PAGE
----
Mosquito Control & Other Vectors
Physical Control


Vegetation management on roadside drainage ditch


Joint effort drain at Lodi Wilderness area


Draining water from containers stops mosquito development

Physical control, also known as source reduction or habitat modification, is another form of control utilized in the District’s IPM plan. Physical control is usually the most effective of the mosquito control techniques available and is accomplished by eliminating, or significantly reducing, mosquito breeding sites. The primary operational objective of physical control is to reduce the mosquito carrying capacity of a source to preclude the use of control methods that would adversely impact the environment and wildlife. This can be as simple as properly discarding old containers which hold water or as complex as developing a regional drain system for storm water. Physical control is important in that its use can virtually eliminate the need for pesticide use in and adjacent to the affected habitat.

There are many types of mosquito breeding sources in San Joaquin County capable of being reduced by physical control techniques. Generally, only man-made or managed mosquito sources are considered for physical control. Following is a representative listing of mosquito breeding sources and recommendations for physical control:

 • Artificial containers, such as flowerpots, cans, barrels, and tires. Mosquito species found in these types of artificial containers include Culex pipiens, Culex stigmatosoma, Culex tarsalis, Culiseta incidens, and Culiseta inornata. A container breeding mosquito problem can be solved by properly disposing of such materials, covering them or tipping them over to ensure that they do not collect water.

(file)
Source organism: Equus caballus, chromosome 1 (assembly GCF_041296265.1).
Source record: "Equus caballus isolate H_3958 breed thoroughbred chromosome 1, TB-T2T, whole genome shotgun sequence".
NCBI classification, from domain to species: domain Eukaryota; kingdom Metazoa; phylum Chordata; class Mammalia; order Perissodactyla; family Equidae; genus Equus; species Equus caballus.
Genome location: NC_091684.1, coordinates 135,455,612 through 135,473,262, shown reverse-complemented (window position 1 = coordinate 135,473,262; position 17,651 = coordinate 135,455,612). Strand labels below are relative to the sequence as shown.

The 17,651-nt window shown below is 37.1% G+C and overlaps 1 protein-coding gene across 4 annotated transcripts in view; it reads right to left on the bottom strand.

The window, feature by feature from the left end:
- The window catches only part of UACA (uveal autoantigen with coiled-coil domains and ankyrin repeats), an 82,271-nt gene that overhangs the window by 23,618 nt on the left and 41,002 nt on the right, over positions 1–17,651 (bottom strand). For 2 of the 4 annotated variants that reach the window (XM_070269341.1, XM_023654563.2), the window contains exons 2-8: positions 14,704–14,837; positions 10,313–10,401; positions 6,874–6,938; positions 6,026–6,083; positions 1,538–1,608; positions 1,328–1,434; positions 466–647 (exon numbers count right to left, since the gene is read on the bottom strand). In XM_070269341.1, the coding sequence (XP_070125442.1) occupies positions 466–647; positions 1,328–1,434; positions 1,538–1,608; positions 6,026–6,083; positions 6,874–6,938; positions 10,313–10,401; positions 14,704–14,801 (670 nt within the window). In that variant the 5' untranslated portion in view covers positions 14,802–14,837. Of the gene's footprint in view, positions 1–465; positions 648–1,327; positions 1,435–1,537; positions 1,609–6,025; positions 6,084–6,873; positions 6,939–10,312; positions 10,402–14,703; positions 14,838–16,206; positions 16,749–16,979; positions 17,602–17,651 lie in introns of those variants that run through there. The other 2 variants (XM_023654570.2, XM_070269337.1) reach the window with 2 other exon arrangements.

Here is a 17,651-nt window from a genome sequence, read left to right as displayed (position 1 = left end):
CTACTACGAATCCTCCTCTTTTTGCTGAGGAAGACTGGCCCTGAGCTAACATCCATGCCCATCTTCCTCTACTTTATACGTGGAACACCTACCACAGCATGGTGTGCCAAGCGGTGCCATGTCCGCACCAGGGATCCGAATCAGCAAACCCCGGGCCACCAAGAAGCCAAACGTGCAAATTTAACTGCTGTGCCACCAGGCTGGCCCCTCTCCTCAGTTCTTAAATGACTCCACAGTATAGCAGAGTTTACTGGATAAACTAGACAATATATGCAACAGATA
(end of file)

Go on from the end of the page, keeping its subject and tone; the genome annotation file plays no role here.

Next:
• Agricultural, industrial, and municipal storm water and waste ponds and retention basins. Mosquito species found in these types of sources are generally Culex pipiens, Culex stigmatosoma, and to a lesser degree, Culex tarsalis. Pond management options which are effective in controlling mosquitoes include periodic draining, providing deep water sanctuary for larvivorous fish, minimizing emergent and standing vegetation, and maintaining steep banks.

• Irrigated agriculture lands. Almost all of the 17 local mosquito species are found in these sources. Proper water management, land preparation, and adequate drainage are the most effective means of physically controlling mosquitoes in these types of sources. The District provides technical assistance to landowners that are interested in reducing mosquitoes by developing drainage systems on certain lands.

 

  • Over - irrigated pastures
  • Tail water collection sites
  • Corral wash water / manure water
  • Gondolas and other crop containers
  • Water troughs
  • Waste lagoons
  • Feeding Corrals
  • Barrels, drums, tires
  • Neglected swimming pools & hot tubs
  • Ornamental Ponds
  • Leaking & broken pipes / faucets
  • Clogged rain gutters
  • Bird baths, wheel barrels
  • Tires, buckets, flower pots
  • Boats

Links to mosquito prevention guidelines for households, agriculture, stormwater treatment devices, wastewater treatment wetlands, and managed freshwater wetlands:

For comprehensive information about mosquito control in California: “Best Management Practices for Mosquito Control in California”

For general information about mosquitoes and mosquito control around the home:
http://www.ipm.ucdavis.edu/PMG/PESTNOTES/pn7451.html

For general information about mosquitoes and recommendations for mosquito prevention in agriculture:
http://www.ipm.ucdavis.edu/PDF/MOSQ/mosquitoesonfarm.pdf

For specific information about mosquito prevention in storm water management systems:
http://www.ipm.ucdavis.edu/PDF/MOSQ/mosquitostormwater.pdf

For specific information about mosquito prevention in wastewater treatment wetlands: View

For specific information about mosquito prevention in managed wetlands:
ccentralvalleyjointventure.org/materials/CVJV_Mosquito_BMP_rev.pdf